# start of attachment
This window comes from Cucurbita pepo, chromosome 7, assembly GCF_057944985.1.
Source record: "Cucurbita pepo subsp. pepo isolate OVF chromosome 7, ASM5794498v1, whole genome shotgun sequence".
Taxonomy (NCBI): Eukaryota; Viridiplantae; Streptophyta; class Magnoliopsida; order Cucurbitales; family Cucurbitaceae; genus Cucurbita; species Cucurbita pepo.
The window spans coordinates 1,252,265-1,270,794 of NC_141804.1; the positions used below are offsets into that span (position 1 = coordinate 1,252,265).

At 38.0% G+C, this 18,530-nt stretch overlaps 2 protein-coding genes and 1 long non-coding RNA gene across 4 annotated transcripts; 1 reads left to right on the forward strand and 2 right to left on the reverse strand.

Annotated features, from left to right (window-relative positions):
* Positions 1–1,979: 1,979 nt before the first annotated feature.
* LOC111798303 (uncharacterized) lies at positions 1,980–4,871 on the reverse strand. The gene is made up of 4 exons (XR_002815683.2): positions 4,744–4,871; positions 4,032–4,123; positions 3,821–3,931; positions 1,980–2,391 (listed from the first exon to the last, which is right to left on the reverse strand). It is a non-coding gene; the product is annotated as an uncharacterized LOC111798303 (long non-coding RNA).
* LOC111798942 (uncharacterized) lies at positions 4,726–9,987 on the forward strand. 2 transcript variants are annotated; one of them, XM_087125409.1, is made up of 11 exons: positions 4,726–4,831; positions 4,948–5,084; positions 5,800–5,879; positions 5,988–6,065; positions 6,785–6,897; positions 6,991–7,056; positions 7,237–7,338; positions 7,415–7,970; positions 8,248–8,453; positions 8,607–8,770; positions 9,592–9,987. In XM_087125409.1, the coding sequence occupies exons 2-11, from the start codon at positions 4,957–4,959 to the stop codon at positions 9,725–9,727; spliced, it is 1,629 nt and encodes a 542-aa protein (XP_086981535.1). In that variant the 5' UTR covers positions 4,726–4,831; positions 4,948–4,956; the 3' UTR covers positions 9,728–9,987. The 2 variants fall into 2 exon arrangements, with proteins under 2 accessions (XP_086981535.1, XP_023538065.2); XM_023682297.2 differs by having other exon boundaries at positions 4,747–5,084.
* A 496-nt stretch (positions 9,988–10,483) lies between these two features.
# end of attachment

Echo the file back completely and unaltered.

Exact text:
This window comes from Cucurbita pepo, chromosome 7, assembly GCF_057944985.1.
Source record: "Cucurbita pepo subsp. pepo isolate OVF chromosome 7, ASM5794498v1, whole genome shotgun sequence".
Taxonomy (NCBI): Eukaryota; Viridiplantae; Streptophyta; class Magnoliopsida; order Cucurbitales; family Cucurbitaceae; genus Cucurbita; species Cucurbita pepo.
The window spans coordinates 1,252,265-1,270,794 of NC_141804.1; the positions used below are offsets into that span (position 1 = coordinate 1,252,265).

At 38.0% G+C, this 18,530-nt stretch overlaps 2 protein-coding genes and 1 long non-coding RNA gene across 4 annotated transcripts; 1 reads left to right on the forward strand and 2 right to left on the reverse strand.

Annotated features, from left to right (window-relative positions):
* Positions 1–1,979: 1,979 nt before the first annotated feature.
* LOC111798303 (uncharacterized) lies at positions 1,980–4,871 on the reverse strand. The gene is made up of 4 exons (XR_002815683.2): positions 4,744–4,871; positions 4,032–4,123; positions 3,821–3,931; positions 1,980–2,391 (listed from the first exon to the last, which is right to left on the reverse strand). It is a non-coding gene; the product is annotated as an uncharacterized LOC111798303 (long non-coding RNA).
* LOC111798942 (uncharacterized) lies at positions 4,726–9,987 on the forward strand. 2 transcript variants are annotated; one of them, XM_087125409.1, is made up of 11 exons: positions 4,726–4,831; positions 4,948–5,084; positions 5,800–5,879; positions 5,988–6,065; positions 6,785–6,897; positions 6,991–7,056; positions 7,237–7,338; positions 7,415–7,970; positions 8,248–8,453; positions 8,607–8,770; positions 9,592–9,987. In XM_087125409.1, the coding sequence occupies exons 2-11, from the start codon at positions 4,957–4,959 to the stop codon at positions 9,725–9,727; spliced, it is 1,629 nt and encodes a 542-aa protein (XP_086981535.1). In that variant the 5' UTR covers positions 4,726–4,831; positions 4,948–4,956; the 3' UTR covers positions 9,728–9,987. The 2 variants fall into 2 exon arrangements, with proteins under 2 accessions (XP_086981535.1, XP_023538065.2); XM_023682297.2 differs by having other exon boundaries at positions 4,747–5,084.
* A 496-nt stretch (positions 9,988–10,483) lies between these two features.